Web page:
I’ve only drunk tea the way I know to make it, using tea bags dipped in hot water for a couple of minutes and then adding milk. Refreshing and satisfying it is. But is it necessarily the best tea I’ve had? That is open to debate.
While I’ve been drinking tea since I can remember, it was would always be a cup for breakfast and another one later that evening. However, once I got into university, all that went for a toss. Sitting in the canteen, it would be anywhere between 10 to 15 small glasses of tea through the day. Tea that was continuously boiled with milk. Sometimes sweet. Sometimes strong. Any sometimes just too weak. But sip it I did, daily.
When I moved to Dubai years later, I could always look forward to a refreshing disposable cup of kadak chai during the day. The extra dose of sugar perked me enough to continue until the end of the day, when another type of beverage would more than compensate for the day’s stress.
I have sipped on the occasional cup of tea while travelling. However, I’ve never enjoyed them, unless it was English Breakfast tea that one would occasionally order. Never chai latte that I ordered once in a reputed coffee shop – it was so weak and milky; I gave up after a few sips. One of the reasons why I opt for black coffee. You can’t go wrong with that order.
However, Sri Lanka turned out to be a different experience all together.
Heading to the tea factory
I didn’t know it until I was there. Turns out Sri Lanka is ranked as the fourth largest producer of tea – a staggering 300,000 tons of it each year. Kandy district, especially around around Nuwara Eliya and Kandy, has the lion’s share of tea estates – currently at 625, making it the powerhouse of the country.
When our tuk-tuk drier cum guide suggested a visit to the tea factory on the outskirts of Kandy, we readily said agreed, though at that point, I was sure I wasn’t going to buy anything. I had made a mental note of shopping for tea on our last day in Colombo a week ahead. Besides, I had no interest in lugging around that extra baggage.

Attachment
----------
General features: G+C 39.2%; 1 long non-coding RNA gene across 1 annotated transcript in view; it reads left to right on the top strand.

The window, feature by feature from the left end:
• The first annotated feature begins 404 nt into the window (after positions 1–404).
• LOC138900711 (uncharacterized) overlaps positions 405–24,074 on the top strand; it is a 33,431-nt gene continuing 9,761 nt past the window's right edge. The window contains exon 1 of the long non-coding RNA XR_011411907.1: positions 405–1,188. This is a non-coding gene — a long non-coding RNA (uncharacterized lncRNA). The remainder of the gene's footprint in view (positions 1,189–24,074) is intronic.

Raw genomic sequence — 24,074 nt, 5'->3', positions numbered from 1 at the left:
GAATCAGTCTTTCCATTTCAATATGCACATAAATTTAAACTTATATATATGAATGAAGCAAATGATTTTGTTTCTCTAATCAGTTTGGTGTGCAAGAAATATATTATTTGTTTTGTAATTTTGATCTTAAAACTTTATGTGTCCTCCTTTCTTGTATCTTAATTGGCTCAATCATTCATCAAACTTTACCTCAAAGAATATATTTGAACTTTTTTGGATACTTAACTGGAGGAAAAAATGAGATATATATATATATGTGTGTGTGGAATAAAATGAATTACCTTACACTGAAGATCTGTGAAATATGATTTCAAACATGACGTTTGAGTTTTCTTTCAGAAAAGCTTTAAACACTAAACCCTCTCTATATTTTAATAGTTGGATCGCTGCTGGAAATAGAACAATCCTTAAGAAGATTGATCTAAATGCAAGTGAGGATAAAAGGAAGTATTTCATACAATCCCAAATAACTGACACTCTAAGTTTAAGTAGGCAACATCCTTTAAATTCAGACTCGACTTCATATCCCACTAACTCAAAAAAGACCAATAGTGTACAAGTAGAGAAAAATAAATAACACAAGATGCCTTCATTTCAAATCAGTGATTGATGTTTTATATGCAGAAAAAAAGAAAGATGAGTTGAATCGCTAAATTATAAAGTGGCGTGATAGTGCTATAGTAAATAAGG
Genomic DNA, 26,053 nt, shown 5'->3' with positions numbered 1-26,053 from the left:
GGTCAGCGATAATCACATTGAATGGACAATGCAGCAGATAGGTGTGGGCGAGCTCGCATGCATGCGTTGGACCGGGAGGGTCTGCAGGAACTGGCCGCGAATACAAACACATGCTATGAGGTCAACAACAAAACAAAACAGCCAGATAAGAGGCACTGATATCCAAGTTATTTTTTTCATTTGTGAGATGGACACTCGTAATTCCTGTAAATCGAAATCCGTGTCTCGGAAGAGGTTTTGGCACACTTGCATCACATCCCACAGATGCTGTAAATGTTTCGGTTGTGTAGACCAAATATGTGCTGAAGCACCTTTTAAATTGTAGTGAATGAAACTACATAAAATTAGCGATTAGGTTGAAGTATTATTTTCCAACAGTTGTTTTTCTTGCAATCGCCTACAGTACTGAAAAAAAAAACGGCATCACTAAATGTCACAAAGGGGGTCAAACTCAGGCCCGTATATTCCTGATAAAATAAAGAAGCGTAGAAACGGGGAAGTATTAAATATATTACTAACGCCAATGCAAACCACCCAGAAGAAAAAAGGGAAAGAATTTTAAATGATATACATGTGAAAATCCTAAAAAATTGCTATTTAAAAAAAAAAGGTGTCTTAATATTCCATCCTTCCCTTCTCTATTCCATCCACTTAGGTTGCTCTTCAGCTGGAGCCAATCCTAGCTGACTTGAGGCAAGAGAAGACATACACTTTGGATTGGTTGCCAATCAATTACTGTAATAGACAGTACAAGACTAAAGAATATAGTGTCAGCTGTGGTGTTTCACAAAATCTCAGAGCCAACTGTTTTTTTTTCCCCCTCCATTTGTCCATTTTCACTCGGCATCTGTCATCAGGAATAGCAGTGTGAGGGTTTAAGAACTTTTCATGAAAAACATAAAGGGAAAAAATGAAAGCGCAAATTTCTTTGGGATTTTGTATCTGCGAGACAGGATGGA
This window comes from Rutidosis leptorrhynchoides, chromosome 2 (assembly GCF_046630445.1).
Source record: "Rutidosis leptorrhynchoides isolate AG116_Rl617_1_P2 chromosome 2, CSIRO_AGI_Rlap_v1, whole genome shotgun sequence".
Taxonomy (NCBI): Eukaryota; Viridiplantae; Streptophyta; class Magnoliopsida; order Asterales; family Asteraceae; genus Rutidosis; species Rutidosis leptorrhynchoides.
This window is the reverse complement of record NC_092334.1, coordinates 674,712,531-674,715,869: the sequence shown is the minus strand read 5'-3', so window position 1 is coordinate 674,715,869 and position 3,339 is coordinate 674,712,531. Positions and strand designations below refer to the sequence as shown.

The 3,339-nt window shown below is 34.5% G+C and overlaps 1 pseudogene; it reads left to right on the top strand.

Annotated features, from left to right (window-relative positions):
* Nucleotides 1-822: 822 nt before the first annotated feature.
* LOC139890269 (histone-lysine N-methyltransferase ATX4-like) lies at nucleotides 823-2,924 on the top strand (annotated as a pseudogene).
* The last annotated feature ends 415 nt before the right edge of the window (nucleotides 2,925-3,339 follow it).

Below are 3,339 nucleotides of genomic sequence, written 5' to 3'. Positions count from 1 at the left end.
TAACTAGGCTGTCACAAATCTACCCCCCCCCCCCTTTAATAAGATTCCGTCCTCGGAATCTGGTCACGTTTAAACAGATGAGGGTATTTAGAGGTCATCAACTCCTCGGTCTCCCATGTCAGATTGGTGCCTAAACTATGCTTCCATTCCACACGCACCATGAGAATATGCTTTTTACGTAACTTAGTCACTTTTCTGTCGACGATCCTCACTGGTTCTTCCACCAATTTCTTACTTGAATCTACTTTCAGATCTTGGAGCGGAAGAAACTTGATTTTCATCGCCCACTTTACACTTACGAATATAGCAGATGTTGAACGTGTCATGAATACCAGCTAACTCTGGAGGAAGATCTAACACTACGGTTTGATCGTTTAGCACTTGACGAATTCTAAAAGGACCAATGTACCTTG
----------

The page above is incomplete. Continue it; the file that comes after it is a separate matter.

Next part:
As we drove through the crowded street, am not sure if it was intentional on his part, but the driver instead suggested we stop at another tea factory minutes away. His reasoning was that the factory we were initially heading to was still quite a distance away, and by the time we wrapped up our visit and headed back, it would be late in the evening, when traffic in the city is at its peak. I’m glad we did.
Pilimathalawa tea factory
Turns out Pilimathalawa tea factory, is a family run business, and has been around since 1974. As soon as we were parked, we were introduced the manager of the factory. A short while later, a young lady came across, introduced herself and proceeded to show us around.
What followed was a step by step guide on the process of making tea – from the moment the right tea buds are plucked, all the way to the seven stages of tea production, including withering, rolling and sorting. A nod here and a question there made it sound like I knew what she was talking about, which I didn’t. It was only later, when I checked to confirm the authenticity of the tea factory, did I realise the amount of information she had provided.
The tea shop
After about half an hour or so, with the heat from the machines slowly beginning to soak my tee, I was glad when we finally headed upstairs and into the comforts of the air-conditioned tea shop. Once we were seated, she excused herself and shortly came back with a tray of eight varieties of tea – from green and flavoured, to black tea. As she encouraged us to sip each of them, starting from the green tea and leading up to the darkest of the black teas, she would continuously ask us for our tasting notes, while simultaneously elaborating on each of them.
At the end of the exercise, she looked us in the eye, and with the confidence of someone who had done this a million times, asked us for our orders. Now, I don’t know about my friend, but all those thoughts of shopping on the last day went out of the window. Was it her persuasive skills or her warm, mesmeric charm, I’ll never know. What I do know is that I now have three gift boxes of tea powder – all eight types and a tin full of black tea powder.